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New data insights can help prevent pandemics, says health expert

Manisha Bhinge, Managing Director, Pandemic Prevention Initiative, Rockefeller Foundation in India, says that processes and strategies that were put in place during COVID-19 will become mainstream public health tools for the monitoring and surveillance of a host of other infectious/vector-borne diseases

January 24, 2023 10:27 pm | Updated January 26, 2023 10:38 am IST

Manisha Bhinge

Manisha Bhinge

When COVID-19 pandemic hit, the health systems of most nations were unprepared to deal with the public health crisis or the economic impact of the crisis. Two years hence, one of the key concerns being expressed at global health platforms is whether a future health emergency can be predicted and prevented.

“Pandemics can be prevented. We as part of the Pandemic Prevention Initiative, believe that we can use the new data insights at various levels -- clinical, genomic surveillance data or waste water and environment surveillance data, human behaviour -- can give us potential scenarios or trajectories of disease dynamics which will allow public health officials to launch credible interventions and decisions so that a potential pandemic can be prevented,” says Manisha Bhinge, Managing Director, Pandemic Prevention Initiative, Rockefeller Foundation in India.

Ms. Bhinge was in the capital to be part of the first Health Working Group meeting under India’s G20 presidency

Rockefeller Foundation has a 100 year tradition in public health and is credited with having created public health as a field in the early 20th century, supporting a whole range of philanthropic activities in science and medical advancements.

When COVID-19 struck, the Foundation, in partnership with the Government of India and the Centre of Cellular and Molecular Platforms (C-CAMP), RF invested in an initiative to scale up domestic manufacture of RT-PCR testing materials. It also invested in a consortium of research institutions, creating an alliance for pathogen surveillance through genomic sequencing for SARS CoV2 within India.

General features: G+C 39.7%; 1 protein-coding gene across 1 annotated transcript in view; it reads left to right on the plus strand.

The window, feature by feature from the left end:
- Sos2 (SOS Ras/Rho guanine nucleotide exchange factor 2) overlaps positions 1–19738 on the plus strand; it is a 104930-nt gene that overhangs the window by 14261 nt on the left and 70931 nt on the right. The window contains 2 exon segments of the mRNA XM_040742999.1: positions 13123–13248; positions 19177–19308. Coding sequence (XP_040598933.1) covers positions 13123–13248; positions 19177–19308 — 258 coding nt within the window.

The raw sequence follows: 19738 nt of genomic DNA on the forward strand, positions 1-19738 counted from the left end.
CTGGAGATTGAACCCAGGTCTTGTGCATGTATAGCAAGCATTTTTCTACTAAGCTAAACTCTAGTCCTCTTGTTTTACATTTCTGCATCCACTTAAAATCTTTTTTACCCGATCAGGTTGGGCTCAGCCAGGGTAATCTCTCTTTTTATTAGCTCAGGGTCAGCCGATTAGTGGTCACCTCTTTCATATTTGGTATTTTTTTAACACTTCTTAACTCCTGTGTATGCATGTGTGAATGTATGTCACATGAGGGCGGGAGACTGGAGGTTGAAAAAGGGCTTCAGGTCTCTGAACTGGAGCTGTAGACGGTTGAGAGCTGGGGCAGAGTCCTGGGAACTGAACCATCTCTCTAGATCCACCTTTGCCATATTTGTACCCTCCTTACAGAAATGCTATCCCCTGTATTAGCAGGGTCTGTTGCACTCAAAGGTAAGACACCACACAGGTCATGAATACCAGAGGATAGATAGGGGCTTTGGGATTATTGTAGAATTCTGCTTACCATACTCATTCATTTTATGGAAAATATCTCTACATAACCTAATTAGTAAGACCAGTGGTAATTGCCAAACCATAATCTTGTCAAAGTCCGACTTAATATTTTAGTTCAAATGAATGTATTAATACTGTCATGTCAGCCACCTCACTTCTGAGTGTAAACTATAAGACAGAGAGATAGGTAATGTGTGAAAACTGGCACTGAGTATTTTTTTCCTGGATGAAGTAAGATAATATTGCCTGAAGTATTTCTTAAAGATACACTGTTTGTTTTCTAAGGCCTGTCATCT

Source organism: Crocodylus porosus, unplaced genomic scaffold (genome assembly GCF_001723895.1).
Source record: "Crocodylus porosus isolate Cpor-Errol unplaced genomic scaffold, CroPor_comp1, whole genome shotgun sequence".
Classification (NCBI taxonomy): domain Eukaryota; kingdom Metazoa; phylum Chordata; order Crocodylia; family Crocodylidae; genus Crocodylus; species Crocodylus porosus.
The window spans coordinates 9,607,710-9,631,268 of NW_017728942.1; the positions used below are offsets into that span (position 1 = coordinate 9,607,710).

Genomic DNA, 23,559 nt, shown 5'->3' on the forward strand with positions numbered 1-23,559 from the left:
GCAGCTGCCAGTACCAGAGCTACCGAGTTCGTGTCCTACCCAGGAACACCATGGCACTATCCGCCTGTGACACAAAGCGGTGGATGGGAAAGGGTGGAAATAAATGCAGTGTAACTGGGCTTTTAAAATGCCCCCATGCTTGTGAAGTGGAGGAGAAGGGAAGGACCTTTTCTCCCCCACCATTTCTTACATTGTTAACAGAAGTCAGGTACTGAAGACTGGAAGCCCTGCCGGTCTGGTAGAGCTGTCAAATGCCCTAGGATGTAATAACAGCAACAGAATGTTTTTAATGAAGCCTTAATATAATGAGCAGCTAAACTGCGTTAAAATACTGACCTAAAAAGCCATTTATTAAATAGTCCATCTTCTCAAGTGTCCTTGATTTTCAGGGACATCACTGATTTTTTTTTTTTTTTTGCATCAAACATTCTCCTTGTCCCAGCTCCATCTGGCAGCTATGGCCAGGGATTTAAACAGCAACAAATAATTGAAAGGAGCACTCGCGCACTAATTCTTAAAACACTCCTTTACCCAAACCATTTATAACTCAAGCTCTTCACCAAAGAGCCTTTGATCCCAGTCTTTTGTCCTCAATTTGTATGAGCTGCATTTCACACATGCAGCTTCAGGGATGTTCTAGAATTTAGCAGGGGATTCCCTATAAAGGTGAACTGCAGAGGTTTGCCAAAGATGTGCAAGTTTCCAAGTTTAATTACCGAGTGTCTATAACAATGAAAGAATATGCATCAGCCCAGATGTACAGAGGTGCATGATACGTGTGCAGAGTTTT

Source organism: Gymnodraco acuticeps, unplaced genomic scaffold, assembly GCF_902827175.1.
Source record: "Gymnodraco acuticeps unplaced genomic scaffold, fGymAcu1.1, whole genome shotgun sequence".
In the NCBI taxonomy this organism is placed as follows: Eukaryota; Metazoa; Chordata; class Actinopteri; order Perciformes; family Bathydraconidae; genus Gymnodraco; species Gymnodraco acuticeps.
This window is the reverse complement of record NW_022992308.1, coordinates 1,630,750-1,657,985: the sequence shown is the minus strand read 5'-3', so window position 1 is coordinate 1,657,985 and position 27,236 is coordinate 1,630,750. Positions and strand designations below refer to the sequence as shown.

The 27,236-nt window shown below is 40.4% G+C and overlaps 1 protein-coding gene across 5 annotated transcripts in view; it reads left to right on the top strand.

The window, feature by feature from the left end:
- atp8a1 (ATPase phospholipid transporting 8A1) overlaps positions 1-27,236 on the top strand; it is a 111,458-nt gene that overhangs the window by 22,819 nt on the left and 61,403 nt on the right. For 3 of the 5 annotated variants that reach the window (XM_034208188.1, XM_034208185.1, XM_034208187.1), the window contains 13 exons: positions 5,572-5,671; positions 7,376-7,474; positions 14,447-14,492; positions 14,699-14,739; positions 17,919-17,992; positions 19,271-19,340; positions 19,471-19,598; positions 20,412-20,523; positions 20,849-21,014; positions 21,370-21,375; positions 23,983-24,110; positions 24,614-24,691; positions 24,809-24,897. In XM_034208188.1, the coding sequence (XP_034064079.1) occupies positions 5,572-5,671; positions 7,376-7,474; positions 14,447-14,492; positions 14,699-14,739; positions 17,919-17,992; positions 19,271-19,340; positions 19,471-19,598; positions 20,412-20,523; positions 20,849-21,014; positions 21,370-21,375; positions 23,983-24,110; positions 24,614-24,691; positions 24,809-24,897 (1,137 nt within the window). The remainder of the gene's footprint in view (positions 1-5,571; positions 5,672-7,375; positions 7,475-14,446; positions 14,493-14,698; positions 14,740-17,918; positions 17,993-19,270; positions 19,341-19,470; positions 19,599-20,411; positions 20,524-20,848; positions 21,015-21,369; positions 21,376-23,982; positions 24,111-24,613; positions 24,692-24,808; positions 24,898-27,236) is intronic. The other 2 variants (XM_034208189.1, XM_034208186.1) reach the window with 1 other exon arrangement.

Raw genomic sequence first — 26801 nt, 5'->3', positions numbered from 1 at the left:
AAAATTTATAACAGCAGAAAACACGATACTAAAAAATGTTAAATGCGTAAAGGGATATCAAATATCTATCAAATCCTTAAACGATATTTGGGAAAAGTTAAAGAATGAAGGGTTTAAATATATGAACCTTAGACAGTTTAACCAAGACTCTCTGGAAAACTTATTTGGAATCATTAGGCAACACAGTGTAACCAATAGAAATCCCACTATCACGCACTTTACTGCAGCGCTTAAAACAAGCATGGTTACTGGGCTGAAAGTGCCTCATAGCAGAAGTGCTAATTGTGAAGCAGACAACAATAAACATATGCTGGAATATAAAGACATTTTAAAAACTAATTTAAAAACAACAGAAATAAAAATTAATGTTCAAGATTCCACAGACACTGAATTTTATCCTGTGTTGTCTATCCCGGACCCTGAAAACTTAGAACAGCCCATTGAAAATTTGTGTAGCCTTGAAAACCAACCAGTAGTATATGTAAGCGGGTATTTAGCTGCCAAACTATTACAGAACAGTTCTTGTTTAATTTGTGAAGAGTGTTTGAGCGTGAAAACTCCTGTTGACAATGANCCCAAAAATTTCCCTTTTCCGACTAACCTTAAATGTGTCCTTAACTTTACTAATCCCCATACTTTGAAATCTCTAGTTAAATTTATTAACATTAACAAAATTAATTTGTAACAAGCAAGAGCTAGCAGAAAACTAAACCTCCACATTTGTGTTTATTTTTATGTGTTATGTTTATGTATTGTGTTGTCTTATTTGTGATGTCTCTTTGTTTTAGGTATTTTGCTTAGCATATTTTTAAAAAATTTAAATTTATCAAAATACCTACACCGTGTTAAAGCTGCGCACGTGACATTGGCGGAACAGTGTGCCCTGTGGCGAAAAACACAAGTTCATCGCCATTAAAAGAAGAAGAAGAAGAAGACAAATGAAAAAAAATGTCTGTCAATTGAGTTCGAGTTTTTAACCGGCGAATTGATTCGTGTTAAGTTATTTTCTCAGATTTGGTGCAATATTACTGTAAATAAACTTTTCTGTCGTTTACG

“COVID-19 might be on the wane but our effort will be to ensure that the processes and strategies that were put in place during COVID-19 will become mainstream public health tools for the monitoring and surveillance of a host of other infectious/vector-borne diseases which are our priority. All our partnerships are driving towards mainstreaming the capabilities and digital health tools that we built during the pandemic, so that these will continue to generate information to help public health officials take evidence-based decisions. The capabilities and technologies we backed for promoting RT-PCR testing for COVID can continue to be a platform for a wider suite of molecular tests for other pathogens. It is one way of ensuring that we are always prepared to meet the next health threat,” says Ms. Bhinge